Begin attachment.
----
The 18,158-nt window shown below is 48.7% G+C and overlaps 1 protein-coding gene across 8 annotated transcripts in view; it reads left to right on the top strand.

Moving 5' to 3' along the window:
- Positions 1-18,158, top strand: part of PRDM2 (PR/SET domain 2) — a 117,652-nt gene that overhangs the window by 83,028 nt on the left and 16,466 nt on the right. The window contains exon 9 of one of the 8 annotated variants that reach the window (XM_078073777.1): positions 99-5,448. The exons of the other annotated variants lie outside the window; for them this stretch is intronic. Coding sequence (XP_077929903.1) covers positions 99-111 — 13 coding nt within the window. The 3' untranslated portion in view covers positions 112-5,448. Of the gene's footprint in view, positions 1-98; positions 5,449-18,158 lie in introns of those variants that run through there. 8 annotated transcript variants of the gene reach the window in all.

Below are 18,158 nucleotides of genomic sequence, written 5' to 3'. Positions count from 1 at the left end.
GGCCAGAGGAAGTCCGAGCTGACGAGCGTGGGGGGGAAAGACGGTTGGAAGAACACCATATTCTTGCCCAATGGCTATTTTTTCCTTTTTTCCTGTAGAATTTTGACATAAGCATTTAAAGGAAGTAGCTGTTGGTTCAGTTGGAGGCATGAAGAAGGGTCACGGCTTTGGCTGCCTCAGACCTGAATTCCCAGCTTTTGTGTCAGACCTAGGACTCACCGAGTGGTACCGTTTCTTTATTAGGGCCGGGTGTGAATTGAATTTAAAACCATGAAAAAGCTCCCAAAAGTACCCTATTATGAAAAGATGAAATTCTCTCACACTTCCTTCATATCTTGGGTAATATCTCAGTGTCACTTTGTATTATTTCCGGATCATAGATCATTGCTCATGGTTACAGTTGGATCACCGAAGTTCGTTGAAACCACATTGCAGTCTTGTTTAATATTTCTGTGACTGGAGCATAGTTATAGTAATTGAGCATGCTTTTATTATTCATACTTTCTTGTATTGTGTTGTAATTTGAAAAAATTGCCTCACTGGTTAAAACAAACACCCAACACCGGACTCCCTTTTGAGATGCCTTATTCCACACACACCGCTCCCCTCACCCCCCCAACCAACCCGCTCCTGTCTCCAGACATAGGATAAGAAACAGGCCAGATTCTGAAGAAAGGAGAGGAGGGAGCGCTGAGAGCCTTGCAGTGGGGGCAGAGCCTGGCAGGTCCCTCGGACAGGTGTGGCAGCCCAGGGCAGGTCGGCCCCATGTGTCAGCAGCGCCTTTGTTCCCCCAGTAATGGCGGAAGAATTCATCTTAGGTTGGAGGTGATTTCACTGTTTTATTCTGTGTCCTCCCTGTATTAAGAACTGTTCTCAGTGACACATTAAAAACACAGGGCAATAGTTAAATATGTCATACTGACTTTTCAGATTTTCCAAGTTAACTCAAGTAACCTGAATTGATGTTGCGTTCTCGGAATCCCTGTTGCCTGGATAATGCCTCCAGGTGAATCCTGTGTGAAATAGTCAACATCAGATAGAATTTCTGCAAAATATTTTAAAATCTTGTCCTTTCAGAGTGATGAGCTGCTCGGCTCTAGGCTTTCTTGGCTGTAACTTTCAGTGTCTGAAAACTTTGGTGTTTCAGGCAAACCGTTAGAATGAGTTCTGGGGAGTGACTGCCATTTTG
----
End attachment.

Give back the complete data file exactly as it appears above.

The 18,158-nt window shown below is 48.7% G+C and overlaps 1 protein-coding gene across 8 annotated transcripts in view; it reads left to right on the top strand.

Moving 5' to 3' along the window:
- Positions 1-18,158, top strand: part of PRDM2 (PR/SET domain 2) — a 117,652-nt gene that overhangs the window by 83,028 nt on the left and 16,466 nt on the right. The window contains exon 9 of one of the 8 annotated variants that reach the window (XM_078073777.1): positions 99-5,448. The exons of the other annotated variants lie outside the window; for them this stretch is intronic. Coding sequence (XP_077929903.1) covers positions 99-111 — 13 coding nt within the window. The 3' untranslated portion in view covers positions 112-5,448. Of the gene's footprint in view, positions 1-98; positions 5,449-18,158 lie in introns of those variants that run through there. 8 annotated transcript variants of the gene reach the window in all.

Below are 18,158 nucleotides of genomic sequence, written 5' to 3'. Positions count from 1 at the left end.
GGCCAGAGGAAGTCCGAGCTGACGAGCGTGGGGGGGAAAGACGGTTGGAAGAACACCATATTCTTGCCCAATGGCTATTTTTTCCTTTTTTCCTGTAGAATTTTGACATAAGCATTTAAAGGAAGTAGCTGTTGGTTCAGTTGGAGGCATGAAGAAGGGTCACGGCTTTGGCTGCCTCAGACCTGAATTCCCAGCTTTTGTGTCAGACCTAGGACTCACCGAGTGGTACCGTTTCTTTATTAGGGCCGGGTGTGAATTGAATTTAAAACCATGAAAAAGCTCCCAAAAGTACCCTATTATGAAAAGATGAAATTCTCTCACACTTCCTTCATATCTTGGGTAATATCTCAGTGTCACTTTGTATTATTTCCGGATCATAGATCATTGCTCATGGTTACAGTTGGATCACCGAAGTTCGTTGAAACCACATTGCAGTCTTGTTTAATATTTCTGTGACTGGAGCATAGTTATAGTAATTGAGCATGCTTTTATTATTCATACTTTCTTGTATTGTGTTGTAATTTGAAAAAATTGCCTCACTGGTTAAAACAAACACCCAACACCGGACTCCCTTTTGAGATGCCTTATTCCACACACACCGCTCCCCTCACCCCCCCAACCAACCCGCTCCTGTCTCCAGACATAGGATAAGAAACAGGCCAGATTCTGAAGAAAGGAGAGGAGGGAGCGCTGAGAGCCTTGCAGTGGGGGCAGAGCCTGGCAGGTCCCTCGGACAGGTGTGGCAGCCCAGGGCAGGTCGGCCCCATGTGTCAGCAGCGCCTTTGTTCCCCCAGTAATGGCGGAAGAATTCATCTTAGGTTGGAGGTGATTTCACTGTTTTATTCTGTGTCCTCCCTGTATTAAGAACTGTTCTCAGTGACACATTAAAAACACAGGGCAATAGTTAAATATGTCATACTGACTTTTCAGATTTTCCAAGTTAACTCAAGTAACCTGAATTGATGTTGCGTTCTCGGAATCCCTGTTGCCTGGATAATGCCTCCAGGTGAATCCTGTGTGAAATAGTCAACATCAGATAGAATTTCTGCAAAATATTTTAAAATCTTGTCCTTTCAGAGTGATGAGCTGCTCGGCTCTAGGCTTTCTTGGCTGTAACTTTCAGTGTCTGAAAACTTTGGTGTTTCAGGCAAACCGTTAGAATGAGTTCTGGGGAGTGACTGCCATTTTG